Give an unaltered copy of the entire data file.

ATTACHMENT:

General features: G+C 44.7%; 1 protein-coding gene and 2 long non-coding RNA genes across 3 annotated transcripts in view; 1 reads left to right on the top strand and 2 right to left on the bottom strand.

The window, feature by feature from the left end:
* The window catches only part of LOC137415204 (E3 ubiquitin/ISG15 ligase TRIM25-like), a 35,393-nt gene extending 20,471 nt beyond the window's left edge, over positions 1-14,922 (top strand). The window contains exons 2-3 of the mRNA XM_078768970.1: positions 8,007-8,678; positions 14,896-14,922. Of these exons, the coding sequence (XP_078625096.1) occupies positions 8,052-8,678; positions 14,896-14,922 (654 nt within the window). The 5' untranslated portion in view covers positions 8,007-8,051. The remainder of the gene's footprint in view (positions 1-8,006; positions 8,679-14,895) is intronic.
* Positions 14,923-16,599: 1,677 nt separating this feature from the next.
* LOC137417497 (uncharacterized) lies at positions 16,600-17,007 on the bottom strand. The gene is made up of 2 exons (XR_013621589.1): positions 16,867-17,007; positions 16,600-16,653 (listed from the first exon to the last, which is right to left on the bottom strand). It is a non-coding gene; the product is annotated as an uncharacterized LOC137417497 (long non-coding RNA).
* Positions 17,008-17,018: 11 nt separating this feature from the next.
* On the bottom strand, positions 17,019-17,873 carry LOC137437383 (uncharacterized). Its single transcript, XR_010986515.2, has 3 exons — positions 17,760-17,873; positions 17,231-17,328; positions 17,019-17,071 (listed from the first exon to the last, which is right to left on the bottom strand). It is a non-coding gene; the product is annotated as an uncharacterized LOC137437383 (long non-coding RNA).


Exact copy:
General features: G+C 44.7%; 1 protein-coding gene and 2 long non-coding RNA genes across 3 annotated transcripts in view; 1 reads left to right on the top strand and 2 right to left on the bottom strand.

The window, feature by feature from the left end:
* The window catches only part of LOC137415204 (E3 ubiquitin/ISG15 ligase TRIM25-like), a 35,393-nt gene extending 20,471 nt beyond the window's left edge, over positions 1-14,922 (top strand). The window contains exons 2-3 of the mRNA XM_078768970.1: positions 8,007-8,678; positions 14,896-14,922. Of these exons, the coding sequence (XP_078625096.1) occupies positions 8,052-8,678; positions 14,896-14,922 (654 nt within the window). The 5' untranslated portion in view covers positions 8,007-8,051. The remainder of the gene's footprint in view (positions 1-8,006; positions 8,679-14,895) is intronic.
* Positions 14,923-16,599: 1,677 nt separating this feature from the next.
* LOC137417497 (uncharacterized) lies at positions 16,600-17,007 on the bottom strand. The gene is made up of 2 exons (XR_013621589.1): positions 16,867-17,007; positions 16,600-16,653 (listed from the first exon to the last, which is right to left on the bottom strand). It is a non-coding gene; the product is annotated as an uncharacterized LOC137417497 (long non-coding RNA).
* Positions 17,008-17,018: 11 nt separating this feature from the next.
* On the bottom strand, positions 17,019-17,873 carry LOC137437383 (uncharacterized). Its single transcript, XR_010986515.2, has 3 exons — positions 17,760-17,873; positions 17,231-17,328; positions 17,019-17,071 (listed from the first exon to the last, which is right to left on the bottom strand). It is a non-coding gene; the product is annotated as an uncharacterized LOC137437383 (long non-coding RNA).